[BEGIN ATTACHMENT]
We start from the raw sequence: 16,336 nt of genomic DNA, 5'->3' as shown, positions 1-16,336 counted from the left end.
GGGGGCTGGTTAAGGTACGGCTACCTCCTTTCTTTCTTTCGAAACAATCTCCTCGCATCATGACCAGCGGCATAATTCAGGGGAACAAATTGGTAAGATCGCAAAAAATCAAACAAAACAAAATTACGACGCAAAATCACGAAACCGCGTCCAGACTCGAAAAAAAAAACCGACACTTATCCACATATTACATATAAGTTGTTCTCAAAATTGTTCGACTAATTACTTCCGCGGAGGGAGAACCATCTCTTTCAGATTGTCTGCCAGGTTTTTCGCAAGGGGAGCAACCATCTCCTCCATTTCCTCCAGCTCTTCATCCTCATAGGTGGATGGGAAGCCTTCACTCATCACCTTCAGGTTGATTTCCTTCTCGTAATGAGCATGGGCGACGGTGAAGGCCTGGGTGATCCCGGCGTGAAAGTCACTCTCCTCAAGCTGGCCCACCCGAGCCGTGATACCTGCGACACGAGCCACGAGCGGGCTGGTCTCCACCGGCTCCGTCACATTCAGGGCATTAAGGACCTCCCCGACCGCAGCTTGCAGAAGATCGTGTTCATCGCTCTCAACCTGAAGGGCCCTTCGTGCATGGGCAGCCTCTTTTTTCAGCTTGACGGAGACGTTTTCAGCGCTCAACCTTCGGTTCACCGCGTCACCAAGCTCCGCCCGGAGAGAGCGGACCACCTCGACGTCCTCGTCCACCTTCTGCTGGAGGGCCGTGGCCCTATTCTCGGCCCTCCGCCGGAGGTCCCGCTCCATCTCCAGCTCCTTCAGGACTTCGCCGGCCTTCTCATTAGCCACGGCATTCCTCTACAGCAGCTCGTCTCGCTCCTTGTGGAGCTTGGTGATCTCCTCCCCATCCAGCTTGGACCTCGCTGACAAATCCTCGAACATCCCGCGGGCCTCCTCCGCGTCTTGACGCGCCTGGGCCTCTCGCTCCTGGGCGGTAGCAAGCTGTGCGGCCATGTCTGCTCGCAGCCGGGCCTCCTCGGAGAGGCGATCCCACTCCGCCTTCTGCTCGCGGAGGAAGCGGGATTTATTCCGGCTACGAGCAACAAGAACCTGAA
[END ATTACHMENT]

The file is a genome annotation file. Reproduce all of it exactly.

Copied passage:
We start from the raw sequence: 16,336 nt of genomic DNA, 5'->3' as shown, positions 1-16,336 counted from the left end.
GGGGGCTGGTTAAGGTACGGCTACCTCCTTTCTTTCTTTCGAAACAATCTCCTCGCATCATGACCAGCGGCATAATTCAGGGGAACAAATTGGTAAGATCGCAAAAAATCAAACAAAACAAAATTACGACGCAAAATCACGAAACCGCGTCCAGACTCGAAAAAAAAAACCGACACTTATCCACATATTACATATAAGTTGTTCTCAAAATTGTTCGACTAATTACTTCCGCGGAGGGAGAACCATCTCTTTCAGATTGTCTGCCAGGTTTTTCGCAAGGGGAGCAACCATCTCCTCCATTTCCTCCAGCTCTTCATCCTCATAGGTGGATGGGAAGCCTTCACTCATCACCTTCAGGTTGATTTCCTTCTCGTAATGAGCATGGGCGACGGTGAAGGCCTGGGTGATCCCGGCGTGAAAGTCACTCTCCTCAAGCTGGCCCACCCGAGCCGTGATACCTGCGACACGAGCCACGAGCGGGCTGGTCTCCACCGGCTCCGTCACATTCAGGGCATTAAGGACCTCCCCGACCGCAGCTTGCAGAAGATCGTGTTCATCGCTCTCAACCTGAAGGGCCCTTCGTGCATGGGCAGCCTCTTTTTTCAGCTTGACGGAGACGTTTTCAGCGCTCAACCTTCGGTTCACCGCGTCACCAAGCTCCGCCCGGAGAGAGCGGACCACCTCGACGTCCTCGTCCACCTTCTGCTGGAGGGCCGTGGCCCTATTCTCGGCCCTCCGCCGGAGGTCCCGCTCCATCTCCAGCTCCTTCAGGACTTCGCCGGCCTTCTCATTAGCCACGGCATTCCTCTACAGCAGCTCGTCTCGCTCCTTGTGGAGCTTGGTGATCTCCTCCCCATCCAGCTTGGACCTCGCTGACAAATCCTCGAACATCCCGCGGGCCTCCTCCGCGTCTTGACGCGCCTGGGCCTCTCGCTCCTGGGCGGTAGCAAGCTGTGCGGCCATGTCTGCTCGCAGCCGGGCCTCCTCGGAGAGGCGATCCCACTCCGCCTTCTGCTCGCGGAGGAAGCGGGATTTATTCCGGCTACGAGCAACAAGAACCTGAA